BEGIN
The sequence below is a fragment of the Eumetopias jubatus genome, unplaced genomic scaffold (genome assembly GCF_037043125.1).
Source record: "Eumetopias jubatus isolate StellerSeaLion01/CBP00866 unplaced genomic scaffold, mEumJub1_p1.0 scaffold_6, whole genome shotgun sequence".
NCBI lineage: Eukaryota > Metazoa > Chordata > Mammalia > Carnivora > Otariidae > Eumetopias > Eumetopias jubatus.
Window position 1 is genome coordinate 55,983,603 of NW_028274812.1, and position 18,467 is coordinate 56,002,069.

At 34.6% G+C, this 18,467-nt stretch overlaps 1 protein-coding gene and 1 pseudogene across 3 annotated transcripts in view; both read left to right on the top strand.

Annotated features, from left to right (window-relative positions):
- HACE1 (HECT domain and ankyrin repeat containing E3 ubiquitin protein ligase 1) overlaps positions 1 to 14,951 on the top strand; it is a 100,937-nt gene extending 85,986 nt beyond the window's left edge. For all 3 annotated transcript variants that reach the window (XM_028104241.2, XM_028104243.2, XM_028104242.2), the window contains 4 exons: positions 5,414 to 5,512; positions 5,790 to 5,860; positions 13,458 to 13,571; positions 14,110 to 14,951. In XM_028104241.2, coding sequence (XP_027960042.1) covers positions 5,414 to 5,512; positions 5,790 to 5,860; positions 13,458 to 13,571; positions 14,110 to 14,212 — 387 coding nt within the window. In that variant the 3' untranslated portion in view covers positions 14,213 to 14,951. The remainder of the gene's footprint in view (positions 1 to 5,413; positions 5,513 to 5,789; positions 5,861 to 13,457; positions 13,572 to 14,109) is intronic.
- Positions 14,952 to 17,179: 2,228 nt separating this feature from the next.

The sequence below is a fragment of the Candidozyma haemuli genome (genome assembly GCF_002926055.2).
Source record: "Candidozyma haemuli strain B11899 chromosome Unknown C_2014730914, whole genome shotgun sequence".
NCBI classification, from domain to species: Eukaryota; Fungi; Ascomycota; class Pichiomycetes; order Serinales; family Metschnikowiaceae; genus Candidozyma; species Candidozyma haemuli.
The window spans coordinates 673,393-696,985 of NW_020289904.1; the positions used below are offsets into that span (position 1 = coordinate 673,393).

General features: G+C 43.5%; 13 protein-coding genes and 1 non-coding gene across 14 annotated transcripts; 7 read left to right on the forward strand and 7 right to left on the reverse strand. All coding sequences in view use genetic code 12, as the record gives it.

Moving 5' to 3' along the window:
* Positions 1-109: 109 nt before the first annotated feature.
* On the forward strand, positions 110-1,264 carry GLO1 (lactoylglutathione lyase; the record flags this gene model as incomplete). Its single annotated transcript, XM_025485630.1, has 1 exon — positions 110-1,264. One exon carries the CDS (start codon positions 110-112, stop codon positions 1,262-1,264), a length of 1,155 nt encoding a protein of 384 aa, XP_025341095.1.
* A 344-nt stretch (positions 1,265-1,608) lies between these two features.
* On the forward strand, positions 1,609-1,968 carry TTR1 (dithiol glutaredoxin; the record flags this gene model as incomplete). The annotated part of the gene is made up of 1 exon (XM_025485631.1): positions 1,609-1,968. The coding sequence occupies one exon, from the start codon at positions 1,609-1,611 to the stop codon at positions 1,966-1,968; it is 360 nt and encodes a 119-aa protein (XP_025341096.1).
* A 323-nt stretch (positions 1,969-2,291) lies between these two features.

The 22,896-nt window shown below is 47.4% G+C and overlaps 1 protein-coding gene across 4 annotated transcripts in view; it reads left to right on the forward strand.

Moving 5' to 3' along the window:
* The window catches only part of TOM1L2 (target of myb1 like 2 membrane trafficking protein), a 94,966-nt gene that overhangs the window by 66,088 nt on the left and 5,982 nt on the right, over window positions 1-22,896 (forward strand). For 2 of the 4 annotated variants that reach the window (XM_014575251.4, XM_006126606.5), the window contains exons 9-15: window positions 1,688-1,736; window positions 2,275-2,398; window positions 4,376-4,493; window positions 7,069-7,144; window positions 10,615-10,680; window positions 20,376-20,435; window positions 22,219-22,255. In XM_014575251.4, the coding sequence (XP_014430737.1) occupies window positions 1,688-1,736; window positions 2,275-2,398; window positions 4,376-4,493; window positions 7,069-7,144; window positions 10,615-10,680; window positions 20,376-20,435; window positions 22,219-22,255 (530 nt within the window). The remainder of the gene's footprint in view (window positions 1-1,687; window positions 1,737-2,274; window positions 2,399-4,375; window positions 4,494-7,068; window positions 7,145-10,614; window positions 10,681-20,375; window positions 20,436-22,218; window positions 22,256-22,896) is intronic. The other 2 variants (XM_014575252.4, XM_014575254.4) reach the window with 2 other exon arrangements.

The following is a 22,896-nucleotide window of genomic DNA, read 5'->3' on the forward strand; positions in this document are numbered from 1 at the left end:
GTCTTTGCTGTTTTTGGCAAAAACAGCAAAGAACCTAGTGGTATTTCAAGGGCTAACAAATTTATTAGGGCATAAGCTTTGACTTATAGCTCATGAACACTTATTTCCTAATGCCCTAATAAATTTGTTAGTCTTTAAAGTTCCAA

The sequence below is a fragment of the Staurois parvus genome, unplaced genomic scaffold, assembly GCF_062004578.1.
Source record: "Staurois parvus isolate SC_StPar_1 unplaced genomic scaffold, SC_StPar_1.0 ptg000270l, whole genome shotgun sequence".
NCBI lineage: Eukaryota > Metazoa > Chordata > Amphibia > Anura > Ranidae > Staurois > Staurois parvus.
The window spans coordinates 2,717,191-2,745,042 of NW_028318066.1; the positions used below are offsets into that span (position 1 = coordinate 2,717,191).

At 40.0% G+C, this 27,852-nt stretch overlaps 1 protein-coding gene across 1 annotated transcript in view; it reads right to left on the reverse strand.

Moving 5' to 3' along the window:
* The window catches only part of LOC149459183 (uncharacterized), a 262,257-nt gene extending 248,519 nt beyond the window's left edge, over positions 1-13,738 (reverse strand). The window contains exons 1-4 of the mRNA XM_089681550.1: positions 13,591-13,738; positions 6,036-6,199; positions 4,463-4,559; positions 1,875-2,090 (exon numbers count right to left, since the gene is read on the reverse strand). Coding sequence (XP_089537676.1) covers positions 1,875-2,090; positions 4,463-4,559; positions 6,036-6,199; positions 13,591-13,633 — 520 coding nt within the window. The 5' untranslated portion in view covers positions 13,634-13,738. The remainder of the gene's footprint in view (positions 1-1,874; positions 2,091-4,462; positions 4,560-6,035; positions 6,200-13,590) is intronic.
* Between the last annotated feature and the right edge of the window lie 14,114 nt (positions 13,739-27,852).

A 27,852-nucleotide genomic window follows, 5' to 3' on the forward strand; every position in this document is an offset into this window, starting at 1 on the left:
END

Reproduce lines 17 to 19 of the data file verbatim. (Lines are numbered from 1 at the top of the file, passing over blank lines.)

* A 344-nt stretch (positions 1,265-1,608) lies between these two features.
* On the forward strand, positions 1,609-1,968 carry TTR1 (dithiol glutaredoxin; the record flags this gene model as incomplete). The annotated part of the gene is made up of 1 exon (XM_025485631.1): positions 1,609-1,968. The coding sequence occupies one exon, from the start codon at positions 1,609-1,611 to the stop codon at positions 1,966-1,968; it is 360 nt and encodes a 119-aa protein (XP_025341096.1).
* A 323-nt stretch (positions 1,969-2,291) lies between these two features.